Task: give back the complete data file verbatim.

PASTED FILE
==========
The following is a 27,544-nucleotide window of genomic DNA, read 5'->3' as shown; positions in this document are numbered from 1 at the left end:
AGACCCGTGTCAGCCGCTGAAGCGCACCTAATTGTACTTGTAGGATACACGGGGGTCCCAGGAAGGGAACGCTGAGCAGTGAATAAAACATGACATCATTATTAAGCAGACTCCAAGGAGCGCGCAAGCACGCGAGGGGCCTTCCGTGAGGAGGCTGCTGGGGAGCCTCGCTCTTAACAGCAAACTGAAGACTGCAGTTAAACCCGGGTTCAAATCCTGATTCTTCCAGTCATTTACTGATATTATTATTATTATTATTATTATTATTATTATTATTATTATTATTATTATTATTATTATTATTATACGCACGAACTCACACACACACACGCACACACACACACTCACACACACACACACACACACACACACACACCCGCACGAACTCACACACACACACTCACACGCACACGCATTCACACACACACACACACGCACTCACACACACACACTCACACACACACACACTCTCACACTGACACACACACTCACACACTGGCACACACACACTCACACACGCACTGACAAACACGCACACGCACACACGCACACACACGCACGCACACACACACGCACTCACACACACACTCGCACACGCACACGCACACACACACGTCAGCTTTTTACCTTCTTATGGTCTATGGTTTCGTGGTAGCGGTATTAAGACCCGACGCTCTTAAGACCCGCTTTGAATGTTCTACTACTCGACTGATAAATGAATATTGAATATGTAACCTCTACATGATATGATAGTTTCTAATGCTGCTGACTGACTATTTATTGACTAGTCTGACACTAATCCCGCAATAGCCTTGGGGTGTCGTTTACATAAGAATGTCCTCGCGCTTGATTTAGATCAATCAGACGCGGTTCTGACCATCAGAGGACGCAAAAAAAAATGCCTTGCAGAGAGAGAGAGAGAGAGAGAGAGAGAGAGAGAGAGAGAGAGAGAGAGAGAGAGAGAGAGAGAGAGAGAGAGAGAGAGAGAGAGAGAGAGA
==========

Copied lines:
The following is a 27,544-nucleotide window of genomic DNA, read 5'->3' as shown; positions in this document are numbered from 1 at the left end:
AGACCCGTGTCAGCCGCTGAAGCGCACCTAATTGTACTTGTAGGATACACGGGGGTCCCAGGAAGGGAACGCTGAGCAGTGAATAAAACATGACATCATTATTAAGCAGACTCCAAGGAGCGCGCAAGCACGCGAGGGGCCTTCCGTGAGGAGGCTGCTGGGGAGCCTCGCTCTTAACAGCAAACTGAAGACTGCAGTTAAACCCGGGTTCAAATCCTGATTCTTCCAGTCATTTACTGATATTATTATTATTATTATTATTATTATTATTATTATTATTATTATTATTATTATTATTATTATTATACGCACGAACTCACACACACACACGCACACACACACACTCACACACACACACACACACACACACACACACCCGCACGAACTCACACACACACACTCACACGCACACGCATTCACACACACACACACACGCACTCACACACACACACTCACACACACACACACTCTCACACTGACACACACACTCACACACTGGCACACACACACTCACACACGCACTGACAAACACGCACACGCACACACGCACACACACGCACGCACACACACACGCACTCACACACACACTCGCACACGCACACGCACACACACACGTCAGCTTTTTACCTTCTTATGGTCTATGGTTTCGTGGTAGCGGTATTAAGACCCGACGCTCTTAAGACCCGCTTTGAATGTTCTACTACTCGACTGATAAATGAATATTGAATATGTAACCTCTACATGATATGATAGTTTCTAATGCTGCTGACTGACTATTTATTGACTAGTCTGACACTAATCCCGCAATAGCCTTGGGGTGTCGTTTACATAAGAATGTCCTCGCGCTTGATTTAGATCAATCAGACGCGGTTCTGACCATCAGAGGACGCAAAAAAAAATGCCTTGCAGAGAGAGAGAGAGAGAGAGAGAGAGAGAGAGAGAGAGAGAGAGAGAGAGAGAGAGAGAGAGAGAGAGAGAGAGAGAGAGAGAGAGAGAGA